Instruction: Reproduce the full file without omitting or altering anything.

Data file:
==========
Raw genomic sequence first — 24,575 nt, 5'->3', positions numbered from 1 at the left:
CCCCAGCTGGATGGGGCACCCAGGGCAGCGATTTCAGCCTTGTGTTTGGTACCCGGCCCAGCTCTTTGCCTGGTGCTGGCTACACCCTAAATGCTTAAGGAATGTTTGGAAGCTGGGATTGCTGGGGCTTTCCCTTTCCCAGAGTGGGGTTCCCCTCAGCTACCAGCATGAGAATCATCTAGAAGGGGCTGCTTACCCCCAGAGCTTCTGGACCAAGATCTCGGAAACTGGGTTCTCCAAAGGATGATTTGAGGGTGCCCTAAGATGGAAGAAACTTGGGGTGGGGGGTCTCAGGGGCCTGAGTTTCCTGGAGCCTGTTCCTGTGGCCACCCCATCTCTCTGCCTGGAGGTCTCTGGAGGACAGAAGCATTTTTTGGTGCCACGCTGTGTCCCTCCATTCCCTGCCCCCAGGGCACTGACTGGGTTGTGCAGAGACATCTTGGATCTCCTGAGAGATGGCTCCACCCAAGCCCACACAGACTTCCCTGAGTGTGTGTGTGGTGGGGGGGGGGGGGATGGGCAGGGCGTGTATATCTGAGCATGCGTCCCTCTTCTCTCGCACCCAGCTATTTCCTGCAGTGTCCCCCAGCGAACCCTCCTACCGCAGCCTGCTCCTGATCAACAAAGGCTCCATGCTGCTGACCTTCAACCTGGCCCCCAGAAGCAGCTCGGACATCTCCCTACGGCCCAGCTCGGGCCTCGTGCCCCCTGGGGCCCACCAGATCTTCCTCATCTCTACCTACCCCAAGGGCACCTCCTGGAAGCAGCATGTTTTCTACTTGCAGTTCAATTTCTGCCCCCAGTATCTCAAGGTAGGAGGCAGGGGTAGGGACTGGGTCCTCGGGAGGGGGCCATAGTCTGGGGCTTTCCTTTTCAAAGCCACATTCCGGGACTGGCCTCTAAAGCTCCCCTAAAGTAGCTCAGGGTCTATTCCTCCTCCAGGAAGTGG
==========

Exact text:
Raw genomic sequence first — 24,575 nt, 5'->3', positions numbered from 1 at the left:
CCCCAGCTGGATGGGGCACCCAGGGCAGCGATTTCAGCCTTGTGTTTGGTACCCGGCCCAGCTCTTTGCCTGGTGCTGGCTACACCCTAAATGCTTAAGGAATGTTTGGAAGCTGGGATTGCTGGGGCTTTCCCTTTCCCAGAGTGGGGTTCCCCTCAGCTACCAGCATGAGAATCATCTAGAAGGGGCTGCTTACCCCCAGAGCTTCTGGACCAAGATCTCGGAAACTGGGTTCTCCAAAGGATGATTTGAGGGTGCCCTAAGATGGAAGAAACTTGGGGTGGGGGGTCTCAGGGGCCTGAGTTTCCTGGAGCCTGTTCCTGTGGCCACCCCATCTCTCTGCCTGGAGGTCTCTGGAGGACAGAAGCATTTTTTGGTGCCACGCTGTGTCCCTCCATTCCCTGCCCCCAGGGCACTGACTGGGTTGTGCAGAGACATCTTGGATCTCCTGAGAGATGGCTCCACCCAAGCCCACACAGACTTCCCTGAGTGTGTGTGTGGTGGGGGGGGGGGGGATGGGCAGGGCGTGTATATCTGAGCATGCGTCCCTCTTCTCTCGCACCCAGCTATTTCCTGCAGTGTCCCCCAGCGAACCCTCCTACCGCAGCCTGCTCCTGATCAACAAAGGCTCCATGCTGCTGACCTTCAACCTGGCCCCCAGAAGCAGCTCGGACATCTCCCTACGGCCCAGCTCGGGCCTCGTGCCCCCTGGGGCCCACCAGATCTTCCTCATCTCTACCTACCCCAAGGGCACCTCCTGGAAGCAGCATGTTTTCTACTTGCAGTTCAATTTCTGCCCCCAGTATCTCAAGGTAGGAGGCAGGGGTAGGGACTGGGTCCTCGGGAGGGGGCCATAGTCTGGGGCTTTCCTTTTCAAAGCCACATTCCGGGACTGGCCTCTAAAGCTCCCCTAAAGTAGCTCAGGGTCTATTCCTCCTCCAGGAAGTGG